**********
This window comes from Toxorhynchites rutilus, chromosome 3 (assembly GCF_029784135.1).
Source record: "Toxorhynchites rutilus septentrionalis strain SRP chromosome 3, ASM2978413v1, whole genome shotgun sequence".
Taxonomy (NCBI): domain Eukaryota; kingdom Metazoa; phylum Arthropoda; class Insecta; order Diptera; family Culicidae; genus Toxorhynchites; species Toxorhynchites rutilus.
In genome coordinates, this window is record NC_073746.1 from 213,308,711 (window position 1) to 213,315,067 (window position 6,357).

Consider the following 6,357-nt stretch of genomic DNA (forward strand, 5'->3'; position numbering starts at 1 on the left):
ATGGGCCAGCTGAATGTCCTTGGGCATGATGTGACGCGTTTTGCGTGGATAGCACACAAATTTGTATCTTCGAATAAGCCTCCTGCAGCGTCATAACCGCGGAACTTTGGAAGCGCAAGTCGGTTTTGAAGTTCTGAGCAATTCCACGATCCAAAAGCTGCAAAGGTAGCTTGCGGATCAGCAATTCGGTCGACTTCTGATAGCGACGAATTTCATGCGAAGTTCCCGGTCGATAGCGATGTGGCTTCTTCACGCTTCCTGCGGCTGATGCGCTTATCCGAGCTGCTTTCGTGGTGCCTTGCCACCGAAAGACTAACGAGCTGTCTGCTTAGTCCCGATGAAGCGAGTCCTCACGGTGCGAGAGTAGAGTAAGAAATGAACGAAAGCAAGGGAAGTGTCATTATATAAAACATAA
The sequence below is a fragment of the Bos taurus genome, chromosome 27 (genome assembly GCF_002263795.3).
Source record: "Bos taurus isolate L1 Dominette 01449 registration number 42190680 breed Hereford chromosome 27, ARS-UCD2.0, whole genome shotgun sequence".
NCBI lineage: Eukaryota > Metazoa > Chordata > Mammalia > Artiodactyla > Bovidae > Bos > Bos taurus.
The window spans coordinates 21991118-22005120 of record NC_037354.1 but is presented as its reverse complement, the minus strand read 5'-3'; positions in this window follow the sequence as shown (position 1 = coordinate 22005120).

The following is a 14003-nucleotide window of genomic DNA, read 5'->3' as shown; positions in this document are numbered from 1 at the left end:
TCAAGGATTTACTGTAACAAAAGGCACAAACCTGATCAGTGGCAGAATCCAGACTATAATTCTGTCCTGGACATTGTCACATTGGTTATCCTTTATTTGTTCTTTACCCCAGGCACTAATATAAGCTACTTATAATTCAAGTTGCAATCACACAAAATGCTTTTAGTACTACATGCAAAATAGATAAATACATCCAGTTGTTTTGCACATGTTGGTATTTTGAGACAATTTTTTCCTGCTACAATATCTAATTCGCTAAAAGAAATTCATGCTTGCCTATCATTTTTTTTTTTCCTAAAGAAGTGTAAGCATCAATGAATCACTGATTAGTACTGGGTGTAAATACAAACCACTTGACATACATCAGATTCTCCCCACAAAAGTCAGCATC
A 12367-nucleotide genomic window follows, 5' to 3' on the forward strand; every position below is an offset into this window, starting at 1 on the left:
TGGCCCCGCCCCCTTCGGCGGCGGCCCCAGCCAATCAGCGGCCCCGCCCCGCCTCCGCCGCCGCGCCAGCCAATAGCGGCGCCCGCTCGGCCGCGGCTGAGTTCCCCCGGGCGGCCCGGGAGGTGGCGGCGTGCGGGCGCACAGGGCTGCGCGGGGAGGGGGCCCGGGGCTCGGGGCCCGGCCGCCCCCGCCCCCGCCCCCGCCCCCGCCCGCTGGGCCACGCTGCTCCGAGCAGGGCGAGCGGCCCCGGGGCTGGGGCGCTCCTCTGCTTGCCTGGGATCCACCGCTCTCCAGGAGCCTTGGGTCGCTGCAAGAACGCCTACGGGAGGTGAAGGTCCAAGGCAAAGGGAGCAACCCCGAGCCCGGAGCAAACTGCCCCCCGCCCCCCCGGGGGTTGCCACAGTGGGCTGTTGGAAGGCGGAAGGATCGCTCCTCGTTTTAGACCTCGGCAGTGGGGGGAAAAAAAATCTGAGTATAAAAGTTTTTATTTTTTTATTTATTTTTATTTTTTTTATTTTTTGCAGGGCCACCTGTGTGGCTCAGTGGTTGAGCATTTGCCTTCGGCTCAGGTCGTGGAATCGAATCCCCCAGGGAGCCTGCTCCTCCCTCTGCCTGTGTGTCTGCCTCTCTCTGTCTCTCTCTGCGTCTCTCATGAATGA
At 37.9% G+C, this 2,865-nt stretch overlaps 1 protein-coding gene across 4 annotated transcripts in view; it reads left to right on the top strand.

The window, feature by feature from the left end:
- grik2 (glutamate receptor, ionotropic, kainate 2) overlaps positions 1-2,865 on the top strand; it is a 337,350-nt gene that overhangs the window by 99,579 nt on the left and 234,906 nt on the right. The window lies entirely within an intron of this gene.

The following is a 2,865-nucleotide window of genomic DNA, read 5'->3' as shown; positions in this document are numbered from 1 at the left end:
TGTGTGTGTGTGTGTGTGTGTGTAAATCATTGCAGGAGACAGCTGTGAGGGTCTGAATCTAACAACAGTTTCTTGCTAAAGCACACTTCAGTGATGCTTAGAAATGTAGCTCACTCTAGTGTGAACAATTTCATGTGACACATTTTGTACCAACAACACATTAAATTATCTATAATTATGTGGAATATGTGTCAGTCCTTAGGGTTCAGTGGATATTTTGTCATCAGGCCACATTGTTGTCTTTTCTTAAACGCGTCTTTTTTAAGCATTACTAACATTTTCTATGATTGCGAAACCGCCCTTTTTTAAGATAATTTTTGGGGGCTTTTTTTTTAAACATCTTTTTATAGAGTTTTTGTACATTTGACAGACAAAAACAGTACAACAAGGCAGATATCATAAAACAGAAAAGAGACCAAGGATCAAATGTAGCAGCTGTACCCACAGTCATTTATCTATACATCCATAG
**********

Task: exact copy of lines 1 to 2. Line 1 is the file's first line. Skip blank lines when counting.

This window comes from Toxorhynchites rutilus, chromosome 3 (assembly GCF_029784135.1).
Source record: "Toxorhynchites rutilus septentrionalis strain SRP chromosome 3, ASM2978413v1, whole genome shotgun sequence".